Bushwick: So when you tell me things like that, like the the machine learning the rules of Othello building a model of the game board, or a representation of the game board within its system, that makes me think that, you know, as these models keep developing, as more advanced ones come out, that these abilities could get more and more impressive. And so this brings us back to something you mentioned, which is AGI, or artificial general intelligence, this idea of an AI with the flexibility and capability of a human. So do you think there's any way that that kind of technology could emerge from these?
Musser: I think absolutely. Some kind of AGI is definitely in the foreseeable future. I mean, I hesitate to put the number of years on it. One researcher said within five years, we'll see something that's like an AGI—maybe not a human level, but a dog level or at rat level, which would still be pretty impressive. The large language models themselves alone don't really qualify as AGI. They're general in the sense that they can discourse about almost any piece of information or human knowledge that’s on the on the Internet in text form. But they don't really have a stable identity, a sense of self that we associate with most certainly animal brains. They still hallucinate, confabulate, they could have a limited learning ability, but you can't put them through college. They don't have this ongoing learning capacity. That really is what's so remarkable about mammals and humans, absolutely. So I think the large language models are basically solved, as far as the AI researchers are concerned, the problem of language, they got the language part. So now they have to bolt on the other components of intelligence, such as symbolic reasoning, our ability to intuit what physics is that things should fall down or break, etcetera. And those can be kind of put on in a modular way. So you're seeing a modular approach that's now emerging to artificial intelligence.
Bushwick: We talk about modular AI that sounds like what I've heard about plugins, these programs that work with an LLM to give it extra abilities like a program that can help an LLM do math.
Musser: Yes. So the plugins that OpenAI has introduced with GPT, and that the other tech companies are introducing with their own versions of that are modular, in a sense that's thought to be roughly similar to what happens in animal brains. I think probably you'd have to go even further than that to get something that's truly an artificial general intelligence system. Still, plugins are still invoked by human user. If you give a query to ChatGPT, it's capable of looking at the answer on an Internet search. It can run a Python script, for example. It could call up a math engine. So it's getting at the modular nature of the human brain, which has multiple components also that we call on in different circumstances. And whether that particular architecture will be the way to AGI, it's certainly showing the way forward.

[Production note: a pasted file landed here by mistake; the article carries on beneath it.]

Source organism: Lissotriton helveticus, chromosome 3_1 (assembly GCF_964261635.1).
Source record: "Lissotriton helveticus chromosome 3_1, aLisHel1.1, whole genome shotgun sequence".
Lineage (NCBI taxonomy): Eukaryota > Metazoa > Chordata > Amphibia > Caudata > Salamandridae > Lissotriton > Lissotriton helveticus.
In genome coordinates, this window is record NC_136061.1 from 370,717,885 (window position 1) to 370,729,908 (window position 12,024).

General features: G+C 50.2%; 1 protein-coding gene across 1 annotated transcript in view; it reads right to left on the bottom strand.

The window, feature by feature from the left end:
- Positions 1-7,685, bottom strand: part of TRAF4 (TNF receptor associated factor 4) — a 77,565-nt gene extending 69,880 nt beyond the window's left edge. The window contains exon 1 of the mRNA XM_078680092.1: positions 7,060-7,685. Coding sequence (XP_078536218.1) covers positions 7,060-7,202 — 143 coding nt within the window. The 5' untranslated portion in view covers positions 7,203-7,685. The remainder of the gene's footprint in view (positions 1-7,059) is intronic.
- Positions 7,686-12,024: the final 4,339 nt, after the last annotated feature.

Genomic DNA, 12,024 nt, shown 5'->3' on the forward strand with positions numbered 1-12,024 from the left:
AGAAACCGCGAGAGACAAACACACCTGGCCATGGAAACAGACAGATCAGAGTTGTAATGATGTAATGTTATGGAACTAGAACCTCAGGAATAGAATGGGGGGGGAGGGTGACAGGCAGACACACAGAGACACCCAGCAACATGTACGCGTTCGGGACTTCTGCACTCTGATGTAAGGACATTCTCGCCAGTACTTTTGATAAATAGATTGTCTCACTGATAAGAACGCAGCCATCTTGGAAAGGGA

Bushwick: So are AI researchers really excited about the idea that AGI could be so close?
Musser: Yeah, they're tremendously excited. But they're also worried they're worried that they're the dog that's about to catch the fire hydrant, because it's just like, the AGI has been something they've wanted for so long. But as you begin to approach it, and begin to see what it's capable of, you also get very worried—and a lot of these researchers are saying, well, you know, maybe we need to slow down a little bit, or at least, slow down is maybe not the right word. Some actually do want to slow down, some do want to pause or moratorium, but there's definitely a need to enter a phase of understanding, of understanding what these systems can do. They have a number of latent abilities, in other words, abilities that are not explicitly programmed into them that which they exhibit when they're being used that haven't been fully catalogued. No one really still knows what ChatGPT, even in its current incarnation, can do. How it does is still an open scientific question. So I think before we you know, have the the Skynet scenarios, we've got more immediate a) intellectual questions about how these systems work and b) societal questions about what these things might do in terms of algorithmic bias or misinformation.
Bushwick: Tech, Quickly, the most technologically advanced member of the Science, Quickly podcast family, is produced by Jeff DelViscio, Tulika Bose, Kelso Harper and Carin Leong. Our show is edited by Elah Feder and Alexa Lim. Our theme music was composed by Dominic Smith.
Musser: Don’t forget to subscribe to Science, Quickly wherever you get your podcasts. For more in-depth science news and features, go to ScientificAmerican.com. And if you like the show, give us a rating or review!
Bushwick: For Scientific American’s Science, Quickly, I’m Sophie Bushwick.
Musser: I’m George Musser. See you next time!